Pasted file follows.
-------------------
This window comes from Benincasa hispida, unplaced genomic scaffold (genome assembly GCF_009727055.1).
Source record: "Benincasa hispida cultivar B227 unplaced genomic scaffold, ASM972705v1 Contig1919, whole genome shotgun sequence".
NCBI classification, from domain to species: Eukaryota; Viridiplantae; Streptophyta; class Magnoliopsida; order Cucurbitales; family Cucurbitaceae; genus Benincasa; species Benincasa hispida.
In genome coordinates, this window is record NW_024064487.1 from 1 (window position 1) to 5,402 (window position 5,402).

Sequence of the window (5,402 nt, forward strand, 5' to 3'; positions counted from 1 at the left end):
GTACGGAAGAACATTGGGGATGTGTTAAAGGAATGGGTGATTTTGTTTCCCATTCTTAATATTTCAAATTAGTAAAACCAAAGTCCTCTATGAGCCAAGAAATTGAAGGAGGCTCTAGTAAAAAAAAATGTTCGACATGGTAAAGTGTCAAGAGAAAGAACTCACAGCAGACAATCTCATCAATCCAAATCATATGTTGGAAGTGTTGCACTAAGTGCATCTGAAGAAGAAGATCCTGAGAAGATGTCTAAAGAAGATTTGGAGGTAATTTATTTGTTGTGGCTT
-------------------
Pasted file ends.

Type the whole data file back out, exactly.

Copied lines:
This window comes from Benincasa hispida, unplaced genomic scaffold (genome assembly GCF_009727055.1).
Source record: "Benincasa hispida cultivar B227 unplaced genomic scaffold, ASM972705v1 Contig1919, whole genome shotgun sequence".
NCBI classification, from domain to species: Eukaryota; Viridiplantae; Streptophyta; class Magnoliopsida; order Cucurbitales; family Cucurbitaceae; genus Benincasa; species Benincasa hispida.
In genome coordinates, this window is record NW_024064487.1 from 1 (window position 1) to 5,402 (window position 5,402).

Sequence of the window (5,402 nt, forward strand, 5' to 3'; positions counted from 1 at the left end):
GTACGGAAGAACATTGGGGATGTGTTAAAGGAATGGGTGATTTTGTTTCCCATTCTTAATATTTCAAATTAGTAAAACCAAAGTCCTCTATGAGCCAAGAAATTGAAGGAGGCTCTAGTAAAAAAAAATGTTCGACATGGTAAAGTGTCAAGAGAAAGAACTCACAGCAGACAATCTCATCAATCCAAATCATATGTTGGAAGTGTTGCACTAAGTGCATCTGAAGAAGAAGATCCTGAGAAGATGTCTAAAGAAGATTTGGAGGTAATTTATTTGTTGTGGCTT